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Homegrown

Posted on

Home Grown

type:
Movie
Current Status:
In Season

We gave it a C+

The two sounds that open Homegrown (TriStar) have you immediately expecting the worst: the suuuckkk of someone inhaling a righteous hit while an off-camera slacker recites a few of the apparently 147 names for marijuana. But this dark hemp comedy soon sets its sights, uh, higher than the pandering, stoned-and-stoneder yuks of the recent Half Baked. Directed by Stephen Gyllenhaal (Losing Isaiah, Paris Trout) and featuring a solid middleweight cast that includes Billy Bob Thornton, John Lithgow, Jamie Lee Curtis, and Kelly Lynch, Homegrown recalls, at its best, the shaggy-druggie dramas of the ’70s — character-rich oddities like Who’ll Stop the Rain? At its worst, it’s The Treasure of the Sierra Madre as remade by the editors of High Times.

Still, Thornton has a plum little role as Jack, the wily, rough-edged overseer of a northern California pot plantation; aging pothead Carter (Hank Azaria) is the horticultural wiz, and punky young dude Harlan (Ryan Phillippe) is the bale-toting peon. When their boss (Lithgow) is murdered, the trio buries the body, keeps mum, and tries to both sell the crop and figure out where they stand in an increasingly cluttered field of lawmen, clients, and enemies.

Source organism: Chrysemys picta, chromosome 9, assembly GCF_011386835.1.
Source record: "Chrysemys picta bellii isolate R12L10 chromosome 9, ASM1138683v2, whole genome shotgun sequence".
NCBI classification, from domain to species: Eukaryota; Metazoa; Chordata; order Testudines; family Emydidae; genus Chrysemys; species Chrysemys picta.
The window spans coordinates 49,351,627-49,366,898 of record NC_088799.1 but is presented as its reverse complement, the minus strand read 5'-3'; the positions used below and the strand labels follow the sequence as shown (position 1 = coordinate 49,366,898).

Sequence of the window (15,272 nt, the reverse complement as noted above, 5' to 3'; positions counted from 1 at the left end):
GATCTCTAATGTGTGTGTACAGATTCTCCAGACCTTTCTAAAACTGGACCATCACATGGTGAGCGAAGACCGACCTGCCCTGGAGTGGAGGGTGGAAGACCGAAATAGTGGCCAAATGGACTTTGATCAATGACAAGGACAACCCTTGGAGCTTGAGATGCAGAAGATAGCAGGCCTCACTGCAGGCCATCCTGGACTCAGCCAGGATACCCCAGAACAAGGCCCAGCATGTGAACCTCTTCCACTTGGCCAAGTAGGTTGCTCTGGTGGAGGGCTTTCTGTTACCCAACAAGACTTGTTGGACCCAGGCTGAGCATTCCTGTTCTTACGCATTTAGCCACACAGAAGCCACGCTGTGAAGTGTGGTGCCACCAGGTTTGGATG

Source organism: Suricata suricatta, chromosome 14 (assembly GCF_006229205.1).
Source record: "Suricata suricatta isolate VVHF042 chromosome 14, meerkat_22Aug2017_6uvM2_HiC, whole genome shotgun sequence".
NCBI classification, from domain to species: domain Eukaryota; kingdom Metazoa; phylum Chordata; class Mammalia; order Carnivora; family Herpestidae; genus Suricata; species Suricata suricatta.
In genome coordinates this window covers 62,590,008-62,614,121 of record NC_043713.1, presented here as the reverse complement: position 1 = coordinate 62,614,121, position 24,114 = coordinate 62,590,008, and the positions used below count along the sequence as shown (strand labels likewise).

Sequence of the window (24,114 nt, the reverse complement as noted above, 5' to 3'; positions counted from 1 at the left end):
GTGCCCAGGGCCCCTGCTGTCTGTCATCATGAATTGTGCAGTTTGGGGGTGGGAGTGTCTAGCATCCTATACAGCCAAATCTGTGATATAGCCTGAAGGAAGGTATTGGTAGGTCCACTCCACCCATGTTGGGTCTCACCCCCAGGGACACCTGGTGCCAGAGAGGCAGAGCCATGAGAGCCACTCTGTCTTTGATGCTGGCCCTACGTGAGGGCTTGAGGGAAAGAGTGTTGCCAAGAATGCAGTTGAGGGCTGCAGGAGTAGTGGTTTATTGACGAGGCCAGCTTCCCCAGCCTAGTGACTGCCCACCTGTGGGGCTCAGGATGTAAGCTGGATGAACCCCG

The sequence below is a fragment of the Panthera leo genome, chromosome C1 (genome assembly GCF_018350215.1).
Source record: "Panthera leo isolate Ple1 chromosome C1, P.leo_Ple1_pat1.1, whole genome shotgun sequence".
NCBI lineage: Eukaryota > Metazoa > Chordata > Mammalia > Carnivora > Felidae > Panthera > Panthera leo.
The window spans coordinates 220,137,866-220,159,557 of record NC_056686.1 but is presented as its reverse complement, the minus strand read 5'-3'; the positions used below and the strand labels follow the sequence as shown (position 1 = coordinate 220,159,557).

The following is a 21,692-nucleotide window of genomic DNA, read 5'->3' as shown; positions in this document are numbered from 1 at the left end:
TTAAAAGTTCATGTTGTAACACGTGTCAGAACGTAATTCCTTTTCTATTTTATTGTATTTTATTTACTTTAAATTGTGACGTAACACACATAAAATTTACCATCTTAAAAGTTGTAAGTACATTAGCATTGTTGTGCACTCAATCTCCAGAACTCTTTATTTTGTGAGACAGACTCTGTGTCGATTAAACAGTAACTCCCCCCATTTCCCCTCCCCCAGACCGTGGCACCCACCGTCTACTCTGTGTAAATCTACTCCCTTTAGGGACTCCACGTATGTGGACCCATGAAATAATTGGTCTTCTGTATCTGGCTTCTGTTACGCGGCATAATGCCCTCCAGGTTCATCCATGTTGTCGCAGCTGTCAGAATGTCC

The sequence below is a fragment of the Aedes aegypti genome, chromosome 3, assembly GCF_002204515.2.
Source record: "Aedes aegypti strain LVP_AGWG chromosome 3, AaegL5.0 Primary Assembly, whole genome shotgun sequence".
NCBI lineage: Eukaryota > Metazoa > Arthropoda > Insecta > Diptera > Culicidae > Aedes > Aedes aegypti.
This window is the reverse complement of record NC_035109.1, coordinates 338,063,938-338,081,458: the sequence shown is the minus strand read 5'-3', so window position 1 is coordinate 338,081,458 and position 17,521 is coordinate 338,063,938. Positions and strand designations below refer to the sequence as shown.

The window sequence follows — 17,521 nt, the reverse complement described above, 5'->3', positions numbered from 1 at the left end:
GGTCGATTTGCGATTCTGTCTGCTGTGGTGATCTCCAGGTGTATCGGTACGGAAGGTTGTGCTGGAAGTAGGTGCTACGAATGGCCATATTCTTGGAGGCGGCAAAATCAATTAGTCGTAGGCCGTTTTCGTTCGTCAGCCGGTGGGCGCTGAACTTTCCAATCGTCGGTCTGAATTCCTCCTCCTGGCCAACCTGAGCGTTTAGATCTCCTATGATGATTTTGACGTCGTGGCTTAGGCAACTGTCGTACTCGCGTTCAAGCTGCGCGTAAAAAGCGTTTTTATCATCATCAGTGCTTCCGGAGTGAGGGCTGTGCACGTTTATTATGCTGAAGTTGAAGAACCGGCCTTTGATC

Essentially, Homegrown‘s about what happens when ’60s burnouts try to become ’90s businessmen. In Jack’s case, he becomes his boss, donning classy suits as he takes stock of the dead man’s affairs and meets with his associates. Thornton beguilingly conveys both the man’s avarice and confusion — he’s turning into someone he envies, but at what cost to his identity? — while Phillippe puts across a sweet, dumb naivete that’s exquisitely teenage. Azaria, though, is a likable actor in an ill-defined role, and Carter’s romance with bud bagger Lucy (Lynch) forms the movie’s weakest link. (The silliest scene? That would be Lucy chopping wood in a rustic Victoria’s Secret bustier.)

Gyllenhaal’s clearly a talented filmmaker: The climax, a drug deal involving a deceptively mellow Jon Bon Jovi, stretches out the suspense until it twangs, and there’s a hint at what lengths a sleepy hippie town will go to to keep its paisley ideals intact that Homegrown would have done well to develop. In the end, though, the movie goes literally and figuratively in a direction decreed by those two wise men Cheech and Chong: up in smoke. C+

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